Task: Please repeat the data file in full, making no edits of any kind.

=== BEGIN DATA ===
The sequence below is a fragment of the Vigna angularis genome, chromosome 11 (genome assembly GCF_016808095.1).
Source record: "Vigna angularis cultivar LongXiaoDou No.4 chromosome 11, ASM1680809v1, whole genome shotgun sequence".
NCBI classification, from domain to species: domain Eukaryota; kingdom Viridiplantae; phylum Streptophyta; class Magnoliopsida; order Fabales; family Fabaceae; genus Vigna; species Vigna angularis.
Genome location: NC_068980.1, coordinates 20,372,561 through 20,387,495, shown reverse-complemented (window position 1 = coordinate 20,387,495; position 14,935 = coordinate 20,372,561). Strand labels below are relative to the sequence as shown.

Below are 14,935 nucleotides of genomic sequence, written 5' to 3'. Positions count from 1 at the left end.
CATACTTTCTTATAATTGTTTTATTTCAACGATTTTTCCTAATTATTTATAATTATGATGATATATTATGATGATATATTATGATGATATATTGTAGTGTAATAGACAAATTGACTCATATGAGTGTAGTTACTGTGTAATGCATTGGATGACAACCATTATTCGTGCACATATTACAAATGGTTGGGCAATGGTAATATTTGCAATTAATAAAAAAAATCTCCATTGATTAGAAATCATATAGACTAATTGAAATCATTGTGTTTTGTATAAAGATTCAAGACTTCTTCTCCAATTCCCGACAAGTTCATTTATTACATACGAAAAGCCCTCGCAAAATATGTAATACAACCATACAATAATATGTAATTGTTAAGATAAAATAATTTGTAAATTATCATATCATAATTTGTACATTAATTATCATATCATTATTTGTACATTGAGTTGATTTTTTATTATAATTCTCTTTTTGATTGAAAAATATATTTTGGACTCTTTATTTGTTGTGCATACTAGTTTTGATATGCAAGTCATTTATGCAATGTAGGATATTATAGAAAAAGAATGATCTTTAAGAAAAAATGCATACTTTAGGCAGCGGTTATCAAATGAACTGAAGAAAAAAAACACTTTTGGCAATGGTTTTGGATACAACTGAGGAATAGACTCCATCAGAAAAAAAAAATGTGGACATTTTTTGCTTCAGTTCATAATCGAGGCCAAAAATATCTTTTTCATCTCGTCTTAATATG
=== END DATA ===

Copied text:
The sequence below is a fragment of the Vigna angularis genome, chromosome 11 (genome assembly GCF_016808095.1).
Source record: "Vigna angularis cultivar LongXiaoDou No.4 chromosome 11, ASM1680809v1, whole genome shotgun sequence".
NCBI classification, from domain to species: domain Eukaryota; kingdom Viridiplantae; phylum Streptophyta; class Magnoliopsida; order Fabales; family Fabaceae; genus Vigna; species Vigna angularis.
Genome location: NC_068980.1, coordinates 20,372,561 through 20,387,495, shown reverse-complemented (window position 1 = coordinate 20,387,495; position 14,935 = coordinate 20,372,561). Strand labels below are relative to the sequence as shown.

Below are 14,935 nucleotides of genomic sequence, written 5' to 3'. Positions count from 1 at the left end.
CATACTTTCTTATAATTGTTTTATTTCAACGATTTTTCCTAATTATTTATAATTATGATGATATATTATGATGATATATTATGATGATATATTGTAGTGTAATAGACAAATTGACTCATATGAGTGTAGTTACTGTGTAATGCATTGGATGACAACCATTATTCGTGCACATATTACAAATGGTTGGGCAATGGTAATATTTGCAATTAATAAAAAAAATCTCCATTGATTAGAAATCATATAGACTAATTGAAATCATTGTGTTTTGTATAAAGATTCAAGACTTCTTCTCCAATTCCCGACAAGTTCATTTATTACATACGAAAAGCCCTCGCAAAATATGTAATACAACCATACAATAATATGTAATTGTTAAGATAAAATAATTTGTAAATTATCATATCATAATTTGTACATTAATTATCATATCATTATTTGTACATTGAGTTGATTTTTTATTATAATTCTCTTTTTGATTGAAAAATATATTTTGGACTCTTTATTTGTTGTGCATACTAGTTTTGATATGCAAGTCATTTATGCAATGTAGGATATTATAGAAAAAGAATGATCTTTAAGAAAAAATGCATACTTTAGGCAGCGGTTATCAAATGAACTGAAGAAAAAAAACACTTTTGGCAATGGTTTTGGATACAACTGAGGAATAGACTCCATCAGAAAAAAAAAATGTGGACATTTTTTGCTTCAGTTCATAATCGAGGCCAAAAATATCTTTTTCATCTCGTCTTAATATG